Saturday, December 11, 2010
It is inevitable that any blog that talks about Taoism must deal with this question at some point.
Is Taoism a religion? Is it a philosophy? Is it something else?
Here is my problem with the arguments against Taoism as a religion. My problem comes when people misunderstand what a religion is and what the Tao is. Most of the arguments I've heard about Taoism not being a religion stem from people clearly raised in a Christian culture. They site the lack of a deity (although this brings me back to the issue with a misunderstanding of the Tao), the lack of a creation story, and things of that nature.
First of all, I will point out that religions are not solely monotheistic or polytheistic. There are a multitude of different theisms that can be present in a religion, and there are certainly religions that can exist with the lack of a god. The Tao is an example of a pantheistic god (though some sects have included incarnations of the Tao and various other god figures), which does not have a true personality or will. It simply... is.
Second comes the issue of a misinterpretation of religion. As I've said before, religions can exist in the absence of a god. As one of my professors explained, a religion is most accurately defined (putting aside cultural bias) as a set of beliefs about how we can best live and the purpose of existence. Taoism has both of these things.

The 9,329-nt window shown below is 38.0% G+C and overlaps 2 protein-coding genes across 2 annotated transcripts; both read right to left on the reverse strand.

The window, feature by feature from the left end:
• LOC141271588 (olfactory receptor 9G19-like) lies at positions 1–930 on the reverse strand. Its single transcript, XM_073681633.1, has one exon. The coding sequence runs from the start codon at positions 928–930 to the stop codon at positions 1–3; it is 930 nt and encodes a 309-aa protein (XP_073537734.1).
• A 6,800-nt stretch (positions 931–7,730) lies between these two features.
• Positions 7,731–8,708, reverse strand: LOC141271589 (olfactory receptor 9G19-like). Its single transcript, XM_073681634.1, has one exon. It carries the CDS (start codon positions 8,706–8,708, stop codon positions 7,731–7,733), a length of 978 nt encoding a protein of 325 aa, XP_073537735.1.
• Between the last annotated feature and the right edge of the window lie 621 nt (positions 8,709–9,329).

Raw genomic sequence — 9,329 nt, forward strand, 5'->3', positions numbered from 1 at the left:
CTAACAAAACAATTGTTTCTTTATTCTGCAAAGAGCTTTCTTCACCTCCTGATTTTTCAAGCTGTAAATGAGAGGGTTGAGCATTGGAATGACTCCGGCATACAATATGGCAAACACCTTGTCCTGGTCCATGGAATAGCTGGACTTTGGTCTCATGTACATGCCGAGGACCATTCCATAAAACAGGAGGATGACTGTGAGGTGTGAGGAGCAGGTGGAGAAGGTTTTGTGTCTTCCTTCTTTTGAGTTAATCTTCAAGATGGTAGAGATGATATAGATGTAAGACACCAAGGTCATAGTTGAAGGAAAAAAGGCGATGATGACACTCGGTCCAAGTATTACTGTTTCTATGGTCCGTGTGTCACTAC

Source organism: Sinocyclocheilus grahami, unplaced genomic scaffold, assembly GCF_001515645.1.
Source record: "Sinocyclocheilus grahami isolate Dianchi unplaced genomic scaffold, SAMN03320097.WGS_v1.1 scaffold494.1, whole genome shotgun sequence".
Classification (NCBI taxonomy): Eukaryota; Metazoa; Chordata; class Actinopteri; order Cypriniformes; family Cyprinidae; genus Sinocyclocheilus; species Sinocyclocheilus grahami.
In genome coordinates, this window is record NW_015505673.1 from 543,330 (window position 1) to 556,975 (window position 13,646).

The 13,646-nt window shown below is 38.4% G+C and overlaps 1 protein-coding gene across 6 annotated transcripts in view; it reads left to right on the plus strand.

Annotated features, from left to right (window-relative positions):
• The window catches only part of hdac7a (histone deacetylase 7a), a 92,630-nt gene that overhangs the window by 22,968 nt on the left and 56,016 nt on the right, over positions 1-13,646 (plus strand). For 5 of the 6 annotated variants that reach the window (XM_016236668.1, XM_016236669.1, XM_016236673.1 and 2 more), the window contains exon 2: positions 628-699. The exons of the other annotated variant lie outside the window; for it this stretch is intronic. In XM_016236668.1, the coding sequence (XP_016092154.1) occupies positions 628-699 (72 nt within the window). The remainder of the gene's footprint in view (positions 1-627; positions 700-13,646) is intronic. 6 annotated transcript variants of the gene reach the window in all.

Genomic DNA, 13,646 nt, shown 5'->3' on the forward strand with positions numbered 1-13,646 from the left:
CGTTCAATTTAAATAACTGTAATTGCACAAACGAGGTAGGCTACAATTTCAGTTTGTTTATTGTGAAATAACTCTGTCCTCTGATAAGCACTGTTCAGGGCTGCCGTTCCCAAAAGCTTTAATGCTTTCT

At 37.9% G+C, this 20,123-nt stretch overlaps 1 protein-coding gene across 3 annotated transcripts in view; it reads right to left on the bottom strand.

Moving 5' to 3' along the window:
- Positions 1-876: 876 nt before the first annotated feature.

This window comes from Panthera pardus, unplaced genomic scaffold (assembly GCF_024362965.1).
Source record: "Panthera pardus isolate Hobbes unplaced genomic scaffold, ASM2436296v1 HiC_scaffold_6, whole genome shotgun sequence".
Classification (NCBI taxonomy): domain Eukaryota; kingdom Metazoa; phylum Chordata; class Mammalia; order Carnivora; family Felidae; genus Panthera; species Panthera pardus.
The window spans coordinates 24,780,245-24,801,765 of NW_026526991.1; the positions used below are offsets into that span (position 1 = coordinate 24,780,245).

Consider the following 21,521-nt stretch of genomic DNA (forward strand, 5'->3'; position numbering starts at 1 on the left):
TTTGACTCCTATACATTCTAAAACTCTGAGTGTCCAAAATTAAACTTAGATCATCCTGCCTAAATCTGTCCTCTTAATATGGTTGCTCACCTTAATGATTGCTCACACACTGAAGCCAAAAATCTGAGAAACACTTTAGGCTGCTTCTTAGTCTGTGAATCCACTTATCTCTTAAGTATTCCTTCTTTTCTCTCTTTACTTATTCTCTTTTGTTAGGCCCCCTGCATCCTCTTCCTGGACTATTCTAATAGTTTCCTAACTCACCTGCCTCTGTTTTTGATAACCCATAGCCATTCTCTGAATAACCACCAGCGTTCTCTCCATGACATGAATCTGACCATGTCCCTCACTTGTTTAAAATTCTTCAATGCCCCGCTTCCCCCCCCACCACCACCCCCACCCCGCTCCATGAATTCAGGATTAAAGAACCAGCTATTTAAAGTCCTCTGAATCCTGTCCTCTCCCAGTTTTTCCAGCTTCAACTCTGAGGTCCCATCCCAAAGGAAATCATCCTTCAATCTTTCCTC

An interesting point is that many schools of Atheistic thought have them as well. If you are an Atheist and have a problem with Atheism being defined as a religion, perhaps you should consider what your motives are for being an Atheist.
So, then, is Taoism a religion and not a philosophy? Well, here is my issue with that: What is a philosophy? A religion, by definition, must ALSO be a philosophy. One of the interesting aspects of Taoism is that you can be, for example, a Christian and still apply Taoist principles to your life (in fact, anyone who has studied Tai Chi Chuan has been introduced to many Taoist principles). But so, too, can a Taoist apply Christian principles to their life.
Moreover, many sects of various religions can be considered to be a combination of a religion and a philosophy that contemplates how that particular religion should define itself. For example, I was raised a Methodist, which is Christianity with a Wesleyan philosophy of Christianity.
The main advantage Taoism (though this also applies to Confucianism and Buddhism) has, as a philosophy, is that its greatest thinkers have not claimed a direct line to the Tao. Rather, they present arguments for why a certain action or view in a particular situation is beneficial. The laws do not come from a god figure, but rather from turning the issue over and considering the best path.
So what is Taoism? Is it religion? Is it philosophy?
Taoism is highly individualized. The way you go about applying Taoist principles to your life will, without a doubt, be different from the way I apply Taoist principles to my life. I am a religious non-denominational Taoist, but that doesn't mean that I think you must have Taoism as your religion in order to be Taoist.
Edit: Allow me to restate the point I had here. Taoism is not limited by restrictions or limitations of people and definitions because the Tao is not restricted or limited by people and definitions. Instead of arguing about whether Taoism is a religion or a philosophy or whatever, perhaps it would be best to simply apply the wisdom of it to your life (or not, as your choice may be).